A fence isn’t just a fence. There are so many different variations, styles, designs, materials, and purposes that lead to unique and distinctive fences around the world. A fence in Hawaii, for example, is garnering national attention recently for its unusual purpose and placement.
The Endangered Species Problem Facing Hawaii
Hawaii is known for its idyllic vacation spots and breathtakingly beautiful scenery, but it unfortunately also has the title of the endangered species capital of the United States. The state is actually home to a third of all endangered species in America, and 78 percent of extinctions in the country have occurred in Hawaii. This is not only disheartening but also very concerning. More than half of the state’s 130 native birds are now gone, and the rest remain severely endangered.
The Invasive Species: Feral Cats
This endangered species problem is so drastic in Hawaii because, before humans arrived, bats were the only mammals that lived on the land. But now a growing human population has taken over Hawaii, along with their deer, goats, pigs, and cats. It is estimated that nearly 500,000 feral cats roam on Hawaii’s Big Island, and they are causing more than 70 percent of deaths of petrels, birds that nest deep in lava rock burrows on the slopes of the Mauna Loa volcano.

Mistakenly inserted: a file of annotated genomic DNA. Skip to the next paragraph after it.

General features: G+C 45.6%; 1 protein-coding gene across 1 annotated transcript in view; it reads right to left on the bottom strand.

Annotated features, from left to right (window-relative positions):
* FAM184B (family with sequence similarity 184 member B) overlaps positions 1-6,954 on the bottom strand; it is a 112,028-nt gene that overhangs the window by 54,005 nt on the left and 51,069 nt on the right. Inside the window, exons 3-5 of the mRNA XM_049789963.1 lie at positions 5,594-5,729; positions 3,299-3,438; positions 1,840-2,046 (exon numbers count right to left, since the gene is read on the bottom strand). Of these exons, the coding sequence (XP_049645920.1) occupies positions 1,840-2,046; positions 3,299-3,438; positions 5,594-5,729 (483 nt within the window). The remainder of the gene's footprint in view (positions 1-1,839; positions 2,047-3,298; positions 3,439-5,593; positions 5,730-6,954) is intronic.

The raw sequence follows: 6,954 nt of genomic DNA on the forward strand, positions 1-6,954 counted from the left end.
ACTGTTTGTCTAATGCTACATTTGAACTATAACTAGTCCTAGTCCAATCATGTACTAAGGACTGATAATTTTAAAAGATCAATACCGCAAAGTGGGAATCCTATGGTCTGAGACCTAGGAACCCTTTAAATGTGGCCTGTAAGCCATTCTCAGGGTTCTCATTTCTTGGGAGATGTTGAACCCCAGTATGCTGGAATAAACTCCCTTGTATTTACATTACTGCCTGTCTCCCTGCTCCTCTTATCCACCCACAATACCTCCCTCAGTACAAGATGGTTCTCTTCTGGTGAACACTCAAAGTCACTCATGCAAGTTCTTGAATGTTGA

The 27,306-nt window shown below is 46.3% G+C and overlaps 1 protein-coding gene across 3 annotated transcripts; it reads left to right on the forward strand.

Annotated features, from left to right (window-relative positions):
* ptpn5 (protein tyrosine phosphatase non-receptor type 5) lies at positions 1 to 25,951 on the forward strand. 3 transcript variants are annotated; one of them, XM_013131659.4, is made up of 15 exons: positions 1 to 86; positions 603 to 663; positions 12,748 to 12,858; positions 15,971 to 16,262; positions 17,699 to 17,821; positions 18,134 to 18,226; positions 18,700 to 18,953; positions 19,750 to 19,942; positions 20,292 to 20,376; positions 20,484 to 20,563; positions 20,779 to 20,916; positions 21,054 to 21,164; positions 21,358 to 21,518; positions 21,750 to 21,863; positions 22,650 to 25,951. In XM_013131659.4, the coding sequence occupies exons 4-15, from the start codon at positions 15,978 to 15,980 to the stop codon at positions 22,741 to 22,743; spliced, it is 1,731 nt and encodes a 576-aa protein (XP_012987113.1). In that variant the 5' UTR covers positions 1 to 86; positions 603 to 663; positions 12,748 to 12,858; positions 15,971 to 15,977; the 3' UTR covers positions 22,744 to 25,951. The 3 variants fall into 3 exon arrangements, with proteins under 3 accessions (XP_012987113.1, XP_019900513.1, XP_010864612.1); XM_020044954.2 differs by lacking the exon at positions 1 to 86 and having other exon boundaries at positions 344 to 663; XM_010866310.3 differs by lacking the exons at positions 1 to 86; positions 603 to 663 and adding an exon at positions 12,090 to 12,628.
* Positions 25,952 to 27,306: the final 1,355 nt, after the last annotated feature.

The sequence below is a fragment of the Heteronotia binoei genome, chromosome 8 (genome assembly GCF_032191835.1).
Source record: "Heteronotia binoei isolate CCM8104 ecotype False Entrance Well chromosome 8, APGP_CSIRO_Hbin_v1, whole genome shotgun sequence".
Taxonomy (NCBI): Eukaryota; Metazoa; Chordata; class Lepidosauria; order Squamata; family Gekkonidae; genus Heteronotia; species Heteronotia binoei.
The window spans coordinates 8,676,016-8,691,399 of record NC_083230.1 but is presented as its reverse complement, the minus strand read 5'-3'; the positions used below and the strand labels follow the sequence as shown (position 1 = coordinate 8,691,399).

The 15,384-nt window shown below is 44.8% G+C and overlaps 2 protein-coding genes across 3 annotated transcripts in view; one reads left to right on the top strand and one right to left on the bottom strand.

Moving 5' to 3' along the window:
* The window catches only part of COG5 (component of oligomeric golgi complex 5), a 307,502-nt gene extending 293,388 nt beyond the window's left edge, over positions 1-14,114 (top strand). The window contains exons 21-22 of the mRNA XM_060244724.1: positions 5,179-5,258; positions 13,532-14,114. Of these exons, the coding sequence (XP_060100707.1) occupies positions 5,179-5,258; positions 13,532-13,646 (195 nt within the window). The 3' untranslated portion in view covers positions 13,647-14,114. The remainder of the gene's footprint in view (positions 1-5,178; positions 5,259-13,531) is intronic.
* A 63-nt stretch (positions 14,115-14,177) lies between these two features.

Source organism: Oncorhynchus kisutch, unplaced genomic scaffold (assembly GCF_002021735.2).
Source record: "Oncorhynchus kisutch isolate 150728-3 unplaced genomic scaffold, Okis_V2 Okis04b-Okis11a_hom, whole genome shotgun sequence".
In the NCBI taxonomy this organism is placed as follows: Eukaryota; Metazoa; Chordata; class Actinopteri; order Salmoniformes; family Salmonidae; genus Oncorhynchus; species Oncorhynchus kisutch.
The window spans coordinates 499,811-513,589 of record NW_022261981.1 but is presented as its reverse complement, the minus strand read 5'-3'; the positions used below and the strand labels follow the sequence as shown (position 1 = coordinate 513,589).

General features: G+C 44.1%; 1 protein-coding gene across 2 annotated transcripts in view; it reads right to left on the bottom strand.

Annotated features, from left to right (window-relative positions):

When other invasive species cause such damage to endangered species, the invasive species is usually just removed, but cat supporters strongly oppose the eradication and removal of feral cat colonies. This leaves fencing as the only solution.
A 5-Mile Long Cat-Proof Fence
In order to protect endangered native species from feral cats, Hawaii is building its fifth conservation fence to keep cats away from the birds. The fence is not only six feet high, but also is equipped with a curved, floppy top that prevents cats from climbing over it. The construction of this fence was formidable at best, as it had to be built at 8,000 to 10,000 feet on top of a volcano. Materials and workers were flown in by helicopter, commonly battling extreme heat and cold to complete construction outside of nesting seasons.
Though building of the fence was physically demanding, 600 acres of nesting habitat on Mauna Loa are now fully protected.